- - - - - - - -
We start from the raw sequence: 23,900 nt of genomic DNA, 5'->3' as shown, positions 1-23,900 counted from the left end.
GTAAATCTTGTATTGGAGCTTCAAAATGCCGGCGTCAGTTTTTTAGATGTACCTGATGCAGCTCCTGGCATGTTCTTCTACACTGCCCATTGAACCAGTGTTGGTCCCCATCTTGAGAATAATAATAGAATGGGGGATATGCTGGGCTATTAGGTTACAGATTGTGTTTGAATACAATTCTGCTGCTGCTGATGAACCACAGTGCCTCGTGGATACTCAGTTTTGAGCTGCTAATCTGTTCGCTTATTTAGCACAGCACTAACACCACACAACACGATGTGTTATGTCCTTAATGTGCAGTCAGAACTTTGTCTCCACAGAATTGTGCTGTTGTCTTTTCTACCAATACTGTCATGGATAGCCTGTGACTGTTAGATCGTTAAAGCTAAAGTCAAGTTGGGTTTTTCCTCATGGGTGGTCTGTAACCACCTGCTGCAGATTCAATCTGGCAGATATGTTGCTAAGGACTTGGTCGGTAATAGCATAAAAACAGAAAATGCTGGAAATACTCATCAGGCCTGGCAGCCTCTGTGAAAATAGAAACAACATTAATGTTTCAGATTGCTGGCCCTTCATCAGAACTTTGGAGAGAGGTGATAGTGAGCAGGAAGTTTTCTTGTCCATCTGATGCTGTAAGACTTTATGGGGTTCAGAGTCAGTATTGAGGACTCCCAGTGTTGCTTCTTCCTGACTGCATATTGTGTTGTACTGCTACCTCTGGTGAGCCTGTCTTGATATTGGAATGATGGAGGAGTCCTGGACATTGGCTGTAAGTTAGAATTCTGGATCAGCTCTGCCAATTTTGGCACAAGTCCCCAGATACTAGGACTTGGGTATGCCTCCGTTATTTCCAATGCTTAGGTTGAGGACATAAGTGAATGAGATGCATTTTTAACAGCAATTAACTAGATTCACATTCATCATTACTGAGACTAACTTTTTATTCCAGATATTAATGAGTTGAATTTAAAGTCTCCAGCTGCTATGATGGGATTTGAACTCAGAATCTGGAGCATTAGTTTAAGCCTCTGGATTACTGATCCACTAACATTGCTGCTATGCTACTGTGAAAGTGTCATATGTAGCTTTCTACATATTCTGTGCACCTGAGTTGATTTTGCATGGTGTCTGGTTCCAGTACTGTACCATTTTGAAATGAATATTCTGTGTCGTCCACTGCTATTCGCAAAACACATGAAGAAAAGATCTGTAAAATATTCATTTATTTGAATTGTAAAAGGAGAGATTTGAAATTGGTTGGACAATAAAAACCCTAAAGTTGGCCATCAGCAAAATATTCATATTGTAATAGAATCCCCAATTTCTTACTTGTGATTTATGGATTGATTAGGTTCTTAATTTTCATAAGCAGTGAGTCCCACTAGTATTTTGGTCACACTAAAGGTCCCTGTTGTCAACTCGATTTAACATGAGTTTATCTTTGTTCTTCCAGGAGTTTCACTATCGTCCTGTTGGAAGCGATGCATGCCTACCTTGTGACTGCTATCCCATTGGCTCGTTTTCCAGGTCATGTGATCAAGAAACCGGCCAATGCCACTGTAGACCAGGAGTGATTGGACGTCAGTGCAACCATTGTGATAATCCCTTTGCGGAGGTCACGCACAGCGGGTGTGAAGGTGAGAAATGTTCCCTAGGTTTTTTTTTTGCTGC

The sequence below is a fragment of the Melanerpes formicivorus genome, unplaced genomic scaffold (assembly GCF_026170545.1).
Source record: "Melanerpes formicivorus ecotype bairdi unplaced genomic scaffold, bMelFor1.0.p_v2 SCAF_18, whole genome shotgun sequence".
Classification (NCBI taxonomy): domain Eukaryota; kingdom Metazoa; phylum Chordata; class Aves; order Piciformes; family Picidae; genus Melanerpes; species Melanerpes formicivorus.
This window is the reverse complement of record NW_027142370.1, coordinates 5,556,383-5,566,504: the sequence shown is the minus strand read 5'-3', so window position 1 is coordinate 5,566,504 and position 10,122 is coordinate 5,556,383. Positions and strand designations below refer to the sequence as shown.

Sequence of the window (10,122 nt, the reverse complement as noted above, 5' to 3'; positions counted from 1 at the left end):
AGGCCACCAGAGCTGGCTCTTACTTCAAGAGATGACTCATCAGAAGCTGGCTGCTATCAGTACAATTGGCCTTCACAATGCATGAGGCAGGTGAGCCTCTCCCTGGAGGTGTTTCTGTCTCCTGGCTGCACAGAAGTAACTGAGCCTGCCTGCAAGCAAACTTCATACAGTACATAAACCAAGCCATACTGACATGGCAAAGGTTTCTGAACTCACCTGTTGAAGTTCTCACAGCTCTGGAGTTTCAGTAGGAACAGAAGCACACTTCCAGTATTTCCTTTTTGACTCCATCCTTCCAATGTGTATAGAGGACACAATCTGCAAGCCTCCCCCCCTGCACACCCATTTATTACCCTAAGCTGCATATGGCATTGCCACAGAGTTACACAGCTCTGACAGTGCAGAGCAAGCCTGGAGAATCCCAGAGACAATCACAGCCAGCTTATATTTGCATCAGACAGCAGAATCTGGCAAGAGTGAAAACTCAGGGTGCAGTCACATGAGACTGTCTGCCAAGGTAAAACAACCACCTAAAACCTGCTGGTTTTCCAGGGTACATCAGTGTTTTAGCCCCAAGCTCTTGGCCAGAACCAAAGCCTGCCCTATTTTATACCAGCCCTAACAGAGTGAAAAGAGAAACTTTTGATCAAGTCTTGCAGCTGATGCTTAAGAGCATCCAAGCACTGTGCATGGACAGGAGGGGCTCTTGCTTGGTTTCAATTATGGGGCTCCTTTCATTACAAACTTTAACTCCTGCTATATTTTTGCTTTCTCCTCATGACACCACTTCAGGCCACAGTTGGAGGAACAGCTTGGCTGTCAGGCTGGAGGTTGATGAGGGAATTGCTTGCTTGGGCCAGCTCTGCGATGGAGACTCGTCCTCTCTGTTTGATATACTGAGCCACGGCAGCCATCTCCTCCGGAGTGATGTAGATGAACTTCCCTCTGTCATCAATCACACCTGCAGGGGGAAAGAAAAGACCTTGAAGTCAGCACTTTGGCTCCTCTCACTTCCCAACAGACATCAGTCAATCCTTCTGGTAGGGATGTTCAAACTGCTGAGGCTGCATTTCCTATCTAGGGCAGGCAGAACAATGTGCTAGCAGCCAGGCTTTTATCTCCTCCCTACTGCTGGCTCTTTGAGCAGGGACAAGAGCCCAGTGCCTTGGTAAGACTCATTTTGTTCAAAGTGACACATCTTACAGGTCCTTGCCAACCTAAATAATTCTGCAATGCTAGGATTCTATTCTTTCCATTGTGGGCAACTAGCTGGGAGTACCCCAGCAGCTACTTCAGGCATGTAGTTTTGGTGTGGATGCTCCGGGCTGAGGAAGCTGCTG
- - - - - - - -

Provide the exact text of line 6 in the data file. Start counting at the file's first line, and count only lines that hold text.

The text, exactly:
This window is the reverse complement of record NW_027142370.1, coordinates 5,556,383-5,566,504: the sequence shown is the minus strand read 5'-3', so window position 1 is coordinate 5,566,504 and position 10,122 is coordinate 5,556,383. Positions and strand designations below refer to the sequence as shown.